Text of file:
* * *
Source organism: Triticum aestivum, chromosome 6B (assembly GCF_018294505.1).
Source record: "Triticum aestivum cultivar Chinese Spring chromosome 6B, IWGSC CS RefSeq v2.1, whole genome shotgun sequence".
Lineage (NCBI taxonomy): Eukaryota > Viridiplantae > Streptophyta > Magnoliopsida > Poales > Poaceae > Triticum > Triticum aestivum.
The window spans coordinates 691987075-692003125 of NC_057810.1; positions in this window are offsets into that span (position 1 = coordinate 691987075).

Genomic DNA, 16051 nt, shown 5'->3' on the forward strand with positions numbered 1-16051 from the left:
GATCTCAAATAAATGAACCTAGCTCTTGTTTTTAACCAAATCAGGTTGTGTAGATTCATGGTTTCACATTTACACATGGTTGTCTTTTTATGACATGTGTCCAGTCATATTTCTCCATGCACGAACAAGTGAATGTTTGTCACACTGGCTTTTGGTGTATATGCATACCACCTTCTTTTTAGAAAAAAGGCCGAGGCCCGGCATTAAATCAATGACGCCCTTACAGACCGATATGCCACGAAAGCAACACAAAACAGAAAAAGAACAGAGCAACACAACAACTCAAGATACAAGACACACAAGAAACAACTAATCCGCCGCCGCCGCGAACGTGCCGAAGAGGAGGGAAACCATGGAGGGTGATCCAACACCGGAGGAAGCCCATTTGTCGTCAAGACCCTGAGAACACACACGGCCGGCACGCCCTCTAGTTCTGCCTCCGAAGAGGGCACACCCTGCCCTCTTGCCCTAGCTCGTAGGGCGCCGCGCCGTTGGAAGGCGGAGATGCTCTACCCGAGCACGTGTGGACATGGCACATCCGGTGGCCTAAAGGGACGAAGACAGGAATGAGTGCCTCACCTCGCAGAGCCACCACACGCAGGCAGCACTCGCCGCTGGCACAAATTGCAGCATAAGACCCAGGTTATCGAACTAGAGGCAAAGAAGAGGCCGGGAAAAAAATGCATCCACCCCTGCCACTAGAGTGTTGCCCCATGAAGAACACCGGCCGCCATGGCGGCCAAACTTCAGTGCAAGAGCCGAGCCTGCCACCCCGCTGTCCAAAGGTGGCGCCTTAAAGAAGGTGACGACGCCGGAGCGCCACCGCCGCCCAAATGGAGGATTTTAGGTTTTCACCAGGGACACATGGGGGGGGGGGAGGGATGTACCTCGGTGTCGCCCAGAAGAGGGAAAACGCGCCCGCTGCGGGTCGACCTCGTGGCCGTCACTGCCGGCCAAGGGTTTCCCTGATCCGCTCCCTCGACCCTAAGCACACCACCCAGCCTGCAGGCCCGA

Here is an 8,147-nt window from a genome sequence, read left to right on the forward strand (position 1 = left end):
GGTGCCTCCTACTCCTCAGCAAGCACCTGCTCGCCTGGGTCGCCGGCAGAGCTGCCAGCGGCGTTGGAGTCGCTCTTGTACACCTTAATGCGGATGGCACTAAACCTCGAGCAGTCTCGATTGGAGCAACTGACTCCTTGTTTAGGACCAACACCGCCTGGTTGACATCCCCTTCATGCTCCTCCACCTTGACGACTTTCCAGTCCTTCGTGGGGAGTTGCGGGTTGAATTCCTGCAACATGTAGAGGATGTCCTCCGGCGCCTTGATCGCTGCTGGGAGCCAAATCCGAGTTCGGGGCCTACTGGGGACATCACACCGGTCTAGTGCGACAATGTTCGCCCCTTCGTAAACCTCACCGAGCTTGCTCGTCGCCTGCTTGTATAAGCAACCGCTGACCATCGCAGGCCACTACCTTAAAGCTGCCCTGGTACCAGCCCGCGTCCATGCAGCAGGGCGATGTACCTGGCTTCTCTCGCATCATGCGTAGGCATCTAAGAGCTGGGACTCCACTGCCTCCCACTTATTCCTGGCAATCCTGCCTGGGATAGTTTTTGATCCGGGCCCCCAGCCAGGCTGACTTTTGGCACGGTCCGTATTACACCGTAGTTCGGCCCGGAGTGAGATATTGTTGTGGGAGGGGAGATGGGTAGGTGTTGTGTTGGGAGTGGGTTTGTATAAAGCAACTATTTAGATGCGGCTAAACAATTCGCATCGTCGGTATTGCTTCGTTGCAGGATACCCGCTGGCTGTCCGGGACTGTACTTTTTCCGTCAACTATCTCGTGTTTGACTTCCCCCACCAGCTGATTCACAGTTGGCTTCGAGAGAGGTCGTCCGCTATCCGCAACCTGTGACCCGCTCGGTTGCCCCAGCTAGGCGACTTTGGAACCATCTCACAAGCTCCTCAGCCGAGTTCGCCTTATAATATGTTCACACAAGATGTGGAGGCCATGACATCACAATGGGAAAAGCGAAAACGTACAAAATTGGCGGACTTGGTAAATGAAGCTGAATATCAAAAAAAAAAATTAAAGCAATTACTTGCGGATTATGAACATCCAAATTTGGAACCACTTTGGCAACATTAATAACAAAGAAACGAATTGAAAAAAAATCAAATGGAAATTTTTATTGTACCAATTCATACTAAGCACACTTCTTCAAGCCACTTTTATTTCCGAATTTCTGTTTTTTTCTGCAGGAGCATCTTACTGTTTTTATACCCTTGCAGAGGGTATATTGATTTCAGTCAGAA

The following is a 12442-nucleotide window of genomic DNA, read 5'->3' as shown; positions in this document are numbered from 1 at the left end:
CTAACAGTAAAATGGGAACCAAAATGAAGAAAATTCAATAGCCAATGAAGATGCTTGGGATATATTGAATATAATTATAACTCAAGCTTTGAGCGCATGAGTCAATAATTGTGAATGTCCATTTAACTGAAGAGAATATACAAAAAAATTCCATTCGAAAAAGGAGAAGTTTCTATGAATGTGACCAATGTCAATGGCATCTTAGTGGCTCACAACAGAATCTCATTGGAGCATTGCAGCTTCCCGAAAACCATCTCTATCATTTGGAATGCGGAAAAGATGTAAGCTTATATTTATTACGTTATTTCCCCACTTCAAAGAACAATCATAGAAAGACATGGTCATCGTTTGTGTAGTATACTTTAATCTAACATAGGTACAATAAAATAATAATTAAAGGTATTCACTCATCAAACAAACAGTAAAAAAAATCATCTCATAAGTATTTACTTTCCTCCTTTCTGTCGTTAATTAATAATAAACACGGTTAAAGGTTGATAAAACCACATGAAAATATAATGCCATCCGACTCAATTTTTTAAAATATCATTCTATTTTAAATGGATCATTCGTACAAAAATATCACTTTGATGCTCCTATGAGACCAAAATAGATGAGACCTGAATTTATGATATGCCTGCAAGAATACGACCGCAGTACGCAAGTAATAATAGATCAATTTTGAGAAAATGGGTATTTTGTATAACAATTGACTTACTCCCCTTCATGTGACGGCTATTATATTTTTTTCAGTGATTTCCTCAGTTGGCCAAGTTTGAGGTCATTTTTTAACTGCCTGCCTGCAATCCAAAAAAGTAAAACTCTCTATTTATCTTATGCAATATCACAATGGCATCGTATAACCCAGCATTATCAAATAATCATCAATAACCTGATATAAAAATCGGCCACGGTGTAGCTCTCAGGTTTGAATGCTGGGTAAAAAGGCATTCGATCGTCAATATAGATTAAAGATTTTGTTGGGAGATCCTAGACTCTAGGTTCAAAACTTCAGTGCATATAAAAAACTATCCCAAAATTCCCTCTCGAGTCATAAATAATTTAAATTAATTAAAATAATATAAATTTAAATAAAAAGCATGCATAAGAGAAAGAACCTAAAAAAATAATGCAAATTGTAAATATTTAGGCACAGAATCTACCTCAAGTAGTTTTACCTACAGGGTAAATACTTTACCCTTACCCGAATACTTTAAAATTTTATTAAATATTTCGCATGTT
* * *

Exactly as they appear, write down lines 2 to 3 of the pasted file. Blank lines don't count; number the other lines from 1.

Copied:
Source record: "Triticum aestivum cultivar Chinese Spring chromosome 6B, IWGSC CS RefSeq v2.1, whole genome shotgun sequence".
Lineage (NCBI taxonomy): Eukaryota > Viridiplantae > Streptophyta > Magnoliopsida > Poales > Poaceae > Triticum > Triticum aestivum.